The Ultimate Block Party
How 75,000 children and adults came together to play—and learn why play is so important
Imagine a great outdoor party with a smorgasbord of activities and games, where guests—both kids and adults—were encouraged to dive into 500,000 green Lego blocks and build whatever they dreamed of inventing; where mountains of empty moving boxes could be turned into a castle or climbing gym and decorated with murals; and where experts manned computer stations with advice for anyone who wanted to design her own videogame. In the center was a stage where beloved television characters lead a sing-along with the crowd. Unusual clowns dressed in fantastic outfits and red noses roamed on stilts shaking hands, sharing stories, and fascinating little kids.
Can you see it? This was the setting of the inaugural Ultimate Block Party (UPB) in New York City’s Central Park in October, 2010, along with the laughter and shouts of thousands of children and their caregivers—75,000 people in all—crowding out all the green spaces, and all to learn (or relearn!) why play is an essential ingredient in childhood.
Though it seems intuitive, research is beginning to uncover the multitude of ways children learn by playing. Over the past two decades, scientists have been finding that play encourages attentional focus, creativity, communication, problem solving and collaboration. In fact, play is how young brains learn. But the pressures of school achievement and a steady decrease in time spent in free and structured play in recent years, have meant that play has taken a backseat to other activities.
UBP was designed to show the benefits of and need for more play-based learning by having the evidence visible through hands-on fun activities, wrapped in a nugget of scientific discovery. Lead organizers Kathy Hirsh-Pasek, Roberta Golinkoff, Susan Magsamen and Andy Ackerman and a team of distinguished scientific researchers and educational advisors realized that proof that play works would require a dramatic “play demonstration” where parents and children could find plenty of ways to play—together and independently.
“Play is about discovery, creativity and experimenting with toys, books, stories and ideas. We saw children as young as 2 and 3 in Central Park immersed in that process—whether it was listening to stories in English and Spanish, decorating a giant brain or creating playgrounds out of foam-like tubes,” said Susan Magsamen, president of the Ultimate Block Party. “Children were learning about language, construction, story structure, and interacting with other children, parents and teachers at the same time—all those things we call learning.”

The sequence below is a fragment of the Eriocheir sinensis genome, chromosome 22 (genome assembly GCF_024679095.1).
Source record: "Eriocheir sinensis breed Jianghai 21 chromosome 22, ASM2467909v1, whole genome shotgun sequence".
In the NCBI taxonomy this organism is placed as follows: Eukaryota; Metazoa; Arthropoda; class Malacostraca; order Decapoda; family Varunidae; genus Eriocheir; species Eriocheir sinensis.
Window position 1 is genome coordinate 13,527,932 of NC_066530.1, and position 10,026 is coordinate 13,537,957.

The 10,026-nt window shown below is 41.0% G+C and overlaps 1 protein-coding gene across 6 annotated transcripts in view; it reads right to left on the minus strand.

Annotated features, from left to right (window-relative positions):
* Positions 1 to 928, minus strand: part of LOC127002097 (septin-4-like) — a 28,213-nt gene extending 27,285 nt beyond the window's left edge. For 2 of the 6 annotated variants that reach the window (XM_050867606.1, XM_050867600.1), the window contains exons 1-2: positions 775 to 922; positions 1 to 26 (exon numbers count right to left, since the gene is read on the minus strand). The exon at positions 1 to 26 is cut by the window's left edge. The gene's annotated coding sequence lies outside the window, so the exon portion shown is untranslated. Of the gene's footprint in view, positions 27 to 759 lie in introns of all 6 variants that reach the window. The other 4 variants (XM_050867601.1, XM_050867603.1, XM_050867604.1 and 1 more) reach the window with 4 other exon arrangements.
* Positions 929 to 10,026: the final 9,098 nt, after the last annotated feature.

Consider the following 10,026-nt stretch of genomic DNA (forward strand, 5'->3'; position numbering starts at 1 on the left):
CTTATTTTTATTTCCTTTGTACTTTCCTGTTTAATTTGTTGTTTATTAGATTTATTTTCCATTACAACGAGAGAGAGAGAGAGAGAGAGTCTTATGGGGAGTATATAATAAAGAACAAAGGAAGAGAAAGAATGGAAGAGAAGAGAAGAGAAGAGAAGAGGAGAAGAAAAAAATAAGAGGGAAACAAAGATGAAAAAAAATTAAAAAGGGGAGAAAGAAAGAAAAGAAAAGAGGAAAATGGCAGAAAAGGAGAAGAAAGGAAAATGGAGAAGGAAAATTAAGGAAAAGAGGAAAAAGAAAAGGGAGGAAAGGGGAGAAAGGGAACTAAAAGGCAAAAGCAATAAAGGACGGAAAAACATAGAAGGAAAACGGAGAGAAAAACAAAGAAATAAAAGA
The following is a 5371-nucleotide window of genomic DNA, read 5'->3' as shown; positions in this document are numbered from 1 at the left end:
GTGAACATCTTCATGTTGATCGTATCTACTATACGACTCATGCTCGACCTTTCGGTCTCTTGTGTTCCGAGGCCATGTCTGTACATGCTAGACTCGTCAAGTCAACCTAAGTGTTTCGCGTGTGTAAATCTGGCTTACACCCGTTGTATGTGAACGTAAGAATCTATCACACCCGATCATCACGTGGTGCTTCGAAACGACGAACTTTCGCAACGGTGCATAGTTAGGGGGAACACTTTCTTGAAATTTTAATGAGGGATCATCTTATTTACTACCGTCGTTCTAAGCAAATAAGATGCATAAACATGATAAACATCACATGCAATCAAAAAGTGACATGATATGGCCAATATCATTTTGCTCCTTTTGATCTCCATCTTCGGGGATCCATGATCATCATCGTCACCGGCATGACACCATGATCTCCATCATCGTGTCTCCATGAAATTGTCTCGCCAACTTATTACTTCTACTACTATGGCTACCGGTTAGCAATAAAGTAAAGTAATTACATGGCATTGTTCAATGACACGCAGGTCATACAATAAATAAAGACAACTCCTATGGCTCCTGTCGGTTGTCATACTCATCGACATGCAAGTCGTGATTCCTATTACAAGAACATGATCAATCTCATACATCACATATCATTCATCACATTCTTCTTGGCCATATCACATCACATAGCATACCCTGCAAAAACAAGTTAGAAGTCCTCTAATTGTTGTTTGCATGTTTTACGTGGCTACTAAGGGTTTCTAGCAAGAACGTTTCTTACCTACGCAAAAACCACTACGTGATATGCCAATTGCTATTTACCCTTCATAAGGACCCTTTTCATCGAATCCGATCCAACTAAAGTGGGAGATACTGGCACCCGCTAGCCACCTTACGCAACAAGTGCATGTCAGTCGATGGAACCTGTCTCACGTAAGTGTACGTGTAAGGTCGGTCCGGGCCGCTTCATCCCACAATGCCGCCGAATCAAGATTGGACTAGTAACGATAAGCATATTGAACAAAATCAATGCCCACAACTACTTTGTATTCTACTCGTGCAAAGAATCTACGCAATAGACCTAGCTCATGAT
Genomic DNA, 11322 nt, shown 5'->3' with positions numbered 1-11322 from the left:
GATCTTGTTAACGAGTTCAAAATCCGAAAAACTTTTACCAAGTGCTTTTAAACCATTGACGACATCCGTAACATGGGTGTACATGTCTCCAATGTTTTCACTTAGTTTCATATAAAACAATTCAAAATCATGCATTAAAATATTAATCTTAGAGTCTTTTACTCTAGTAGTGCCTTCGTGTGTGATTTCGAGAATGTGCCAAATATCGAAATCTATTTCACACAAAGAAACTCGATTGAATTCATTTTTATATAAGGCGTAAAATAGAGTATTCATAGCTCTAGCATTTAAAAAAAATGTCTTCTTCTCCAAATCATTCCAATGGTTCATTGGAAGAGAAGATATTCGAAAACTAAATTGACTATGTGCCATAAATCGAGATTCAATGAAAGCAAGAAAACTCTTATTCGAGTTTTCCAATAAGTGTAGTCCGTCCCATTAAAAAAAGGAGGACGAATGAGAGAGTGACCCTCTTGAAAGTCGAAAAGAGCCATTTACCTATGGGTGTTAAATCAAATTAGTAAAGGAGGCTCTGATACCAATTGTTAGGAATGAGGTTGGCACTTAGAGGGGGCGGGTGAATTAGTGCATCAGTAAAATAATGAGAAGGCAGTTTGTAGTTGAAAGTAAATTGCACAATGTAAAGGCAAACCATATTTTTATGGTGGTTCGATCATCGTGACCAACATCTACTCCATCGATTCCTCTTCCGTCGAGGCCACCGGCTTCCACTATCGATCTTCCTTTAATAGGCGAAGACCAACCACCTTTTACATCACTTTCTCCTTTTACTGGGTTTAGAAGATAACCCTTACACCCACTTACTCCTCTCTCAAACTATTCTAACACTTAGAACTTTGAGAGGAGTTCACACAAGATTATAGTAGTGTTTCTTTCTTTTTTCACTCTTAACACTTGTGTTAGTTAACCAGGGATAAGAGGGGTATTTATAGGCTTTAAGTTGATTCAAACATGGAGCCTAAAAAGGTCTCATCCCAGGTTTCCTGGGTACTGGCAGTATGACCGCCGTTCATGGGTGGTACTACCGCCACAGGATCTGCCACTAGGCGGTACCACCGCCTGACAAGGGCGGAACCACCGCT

To help parents and educators understand the link between play and learning, the Ultimate Block Party “Play Book” was created to guide parents and children through activities and to take home as a treasured resource. In New York’s largest game of Simon Says, participants practiced self-control, which researchers have linked to success in school. At Let’s Play Café, a giant make-believe restaurant, children were rehearsing real-life experiences, practicing creativity and sharing, and gaining skills in math. White-coated “Play Doctors” who study the connections between play and learning helped explain the science for adults.
According to Temple University professor Dr. Kathy Hirsh-Pasek and University of Delaware professor Dr. Roberta Golinkoff, co-authors of Einstein Never Used Flash Cards: How Our Children Learn—and Why They Need to Play More and Memorize Less, the current school climate which emphasizes test preparation is taking the joy out of learning. And yet, the researchers tell us, play is how children explore their world, create possibilities, socialize and learn empathy.
The Central Park event was only the beginning. Toronto held their own block party in June, 2011, and Baltimore celebrated on October 2, 2011. A host of other cities are planning events as well, with distinctive local flavor.
“We have to make sure everyone involved in raising children understands that play is fundamental to learning,” said Magsamen. “To raise healthy, well adjusted children who want to learn, every day is a day to play.”
“Why Play = Learning,” by Kathy Hirsh-Pasek and Roberta Golinkoff, Encyclopedia on Early Childhood Development
“Effort to Restore Children’s Play Gains Momentum,” New York Times
“School Recess and Group Classroom Behavior,” journal article in Pediatrics